Behavioural fluency: An investigation of instructional approaches to build fluency with academic skills and associated outcomes
Mc Tiernan, Aoife
MetadataShow full item record
This item's downloads: 710 (view details)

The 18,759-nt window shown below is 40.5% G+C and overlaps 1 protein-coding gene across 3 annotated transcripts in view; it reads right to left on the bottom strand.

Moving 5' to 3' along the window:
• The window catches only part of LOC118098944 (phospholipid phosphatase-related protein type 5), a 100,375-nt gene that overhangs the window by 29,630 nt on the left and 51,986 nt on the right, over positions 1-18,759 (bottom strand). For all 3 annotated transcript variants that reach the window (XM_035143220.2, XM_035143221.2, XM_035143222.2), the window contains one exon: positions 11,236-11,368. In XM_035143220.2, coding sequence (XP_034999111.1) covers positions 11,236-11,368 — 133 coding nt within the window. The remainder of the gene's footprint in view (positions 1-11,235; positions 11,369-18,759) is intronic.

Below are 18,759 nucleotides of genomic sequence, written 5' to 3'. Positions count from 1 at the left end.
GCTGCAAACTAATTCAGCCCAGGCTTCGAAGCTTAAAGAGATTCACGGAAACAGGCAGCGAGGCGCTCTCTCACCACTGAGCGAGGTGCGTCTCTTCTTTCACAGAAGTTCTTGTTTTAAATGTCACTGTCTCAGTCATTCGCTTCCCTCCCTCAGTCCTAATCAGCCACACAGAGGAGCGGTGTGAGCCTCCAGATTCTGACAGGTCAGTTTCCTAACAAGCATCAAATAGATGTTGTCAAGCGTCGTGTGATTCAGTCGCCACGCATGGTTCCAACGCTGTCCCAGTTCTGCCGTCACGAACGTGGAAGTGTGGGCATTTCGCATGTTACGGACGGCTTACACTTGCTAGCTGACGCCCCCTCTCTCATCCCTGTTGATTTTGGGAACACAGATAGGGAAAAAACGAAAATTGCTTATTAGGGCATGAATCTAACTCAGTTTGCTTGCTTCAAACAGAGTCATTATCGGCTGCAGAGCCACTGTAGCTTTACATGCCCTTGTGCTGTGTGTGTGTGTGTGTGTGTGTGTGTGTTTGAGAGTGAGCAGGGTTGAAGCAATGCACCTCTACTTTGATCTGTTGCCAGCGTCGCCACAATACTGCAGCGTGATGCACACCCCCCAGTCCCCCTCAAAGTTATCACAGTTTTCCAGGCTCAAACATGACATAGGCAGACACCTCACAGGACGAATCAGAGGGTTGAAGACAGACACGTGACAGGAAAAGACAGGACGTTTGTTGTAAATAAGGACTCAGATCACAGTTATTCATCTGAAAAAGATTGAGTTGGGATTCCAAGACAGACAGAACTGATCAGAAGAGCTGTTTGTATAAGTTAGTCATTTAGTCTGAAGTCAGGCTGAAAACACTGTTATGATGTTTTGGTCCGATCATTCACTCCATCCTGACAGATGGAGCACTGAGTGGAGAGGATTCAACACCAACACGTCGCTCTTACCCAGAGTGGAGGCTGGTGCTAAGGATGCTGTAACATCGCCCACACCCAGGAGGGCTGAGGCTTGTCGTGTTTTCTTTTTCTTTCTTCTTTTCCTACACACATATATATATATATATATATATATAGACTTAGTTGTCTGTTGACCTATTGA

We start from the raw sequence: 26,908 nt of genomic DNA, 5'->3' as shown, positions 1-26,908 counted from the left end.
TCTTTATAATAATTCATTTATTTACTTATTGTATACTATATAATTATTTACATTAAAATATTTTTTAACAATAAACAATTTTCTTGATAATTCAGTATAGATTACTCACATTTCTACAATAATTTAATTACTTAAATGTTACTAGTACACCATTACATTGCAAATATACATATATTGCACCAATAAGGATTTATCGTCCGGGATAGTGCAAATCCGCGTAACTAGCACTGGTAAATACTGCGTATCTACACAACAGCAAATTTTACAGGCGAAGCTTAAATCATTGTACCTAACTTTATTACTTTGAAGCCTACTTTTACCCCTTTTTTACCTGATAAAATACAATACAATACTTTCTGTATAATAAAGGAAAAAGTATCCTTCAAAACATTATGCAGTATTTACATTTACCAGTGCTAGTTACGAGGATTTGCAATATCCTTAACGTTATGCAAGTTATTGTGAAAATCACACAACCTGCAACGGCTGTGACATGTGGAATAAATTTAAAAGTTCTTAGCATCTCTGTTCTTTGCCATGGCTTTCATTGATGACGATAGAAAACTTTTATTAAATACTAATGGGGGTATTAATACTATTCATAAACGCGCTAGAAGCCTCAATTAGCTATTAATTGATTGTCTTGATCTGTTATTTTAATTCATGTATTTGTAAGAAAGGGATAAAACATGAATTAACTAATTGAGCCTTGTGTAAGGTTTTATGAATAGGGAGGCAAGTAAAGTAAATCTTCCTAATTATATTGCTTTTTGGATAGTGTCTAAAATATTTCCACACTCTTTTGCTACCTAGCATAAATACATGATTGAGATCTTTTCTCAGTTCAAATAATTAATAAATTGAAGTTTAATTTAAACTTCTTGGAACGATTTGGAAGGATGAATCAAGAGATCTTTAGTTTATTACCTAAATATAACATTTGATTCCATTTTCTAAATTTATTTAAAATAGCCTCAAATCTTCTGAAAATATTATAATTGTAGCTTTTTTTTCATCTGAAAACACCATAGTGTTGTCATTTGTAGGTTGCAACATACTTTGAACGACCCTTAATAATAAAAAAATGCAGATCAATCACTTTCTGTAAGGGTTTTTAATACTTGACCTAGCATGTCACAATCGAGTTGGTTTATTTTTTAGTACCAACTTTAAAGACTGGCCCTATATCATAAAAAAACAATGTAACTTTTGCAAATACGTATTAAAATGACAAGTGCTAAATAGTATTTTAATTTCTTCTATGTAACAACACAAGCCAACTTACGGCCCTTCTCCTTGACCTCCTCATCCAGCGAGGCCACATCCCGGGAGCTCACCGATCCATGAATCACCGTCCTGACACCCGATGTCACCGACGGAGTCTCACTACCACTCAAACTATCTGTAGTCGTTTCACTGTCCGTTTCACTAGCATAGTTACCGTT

This thesis investigates the efficacy of instructional approaches designed to build fluency with mathematics skills, specifically, frequency-building, Precision Teaching (PT) and the Morningside Mathematics Fluency curricula. The impact of fluent performances on standardised measures of mathematical ability was examined, in addition to several critical learning outcomes associated with fluency. Analyses were further conducted to identify moderators of fluency-based instruction to inform the design and delivery of such instruction. Frequency-building instruction was implemented with 14 participants (aged 9-11 years) in Chapter 2. A between-group design was used to evaluate the outcomes of the intervention targeting fluency with multiplication and division. Participants were matched with 14 control participants who received treatment as usual (TAU). The Experimental Group attained higher scores than the Control Group on measures of fluency with target skills and critical learning outcomes (i.e., endurance and stability) at post-testing. Increases in scores on a standardised assessment of mathematical ability were also observed for the Experimental Group only, with significant differences between groups at post-testing. A between-group design was employed in Chapter 3 to evaluate frequency-building instruction in conjunction with PT to increase fluency with addition and subtraction. The intervention was implemented with 24 participants (aged 6-8 years) while the Control Group consisted of 18 participants, who received instruction with reading skills. Statistically significant differences between groups were found on measures of critical learning outcomes (i.e., endurance and application) at post-testing; however, no differences in scores were found on standardised measures of mathematical ability. The findings in Chapters 2 and 3 indicated that individual differences, and the intensity at which instruction was delivered, potentially moderated the impact of the frequency-building interventions. Chapters 4 and 5 investigated the ability of individual differences and the intensity of frequency-building instruction to moderate outcomes of frequency-building mathematics skills with 71 participants (aged 6-12 years). Participant age, grade, processing speed ability and pre-intervention level of fluency with instructional materials were found to impact the ability to progress through frequency-building instruction. The findings are discussed in relation to the importance of matching fluency-based instruction to individual students' needs.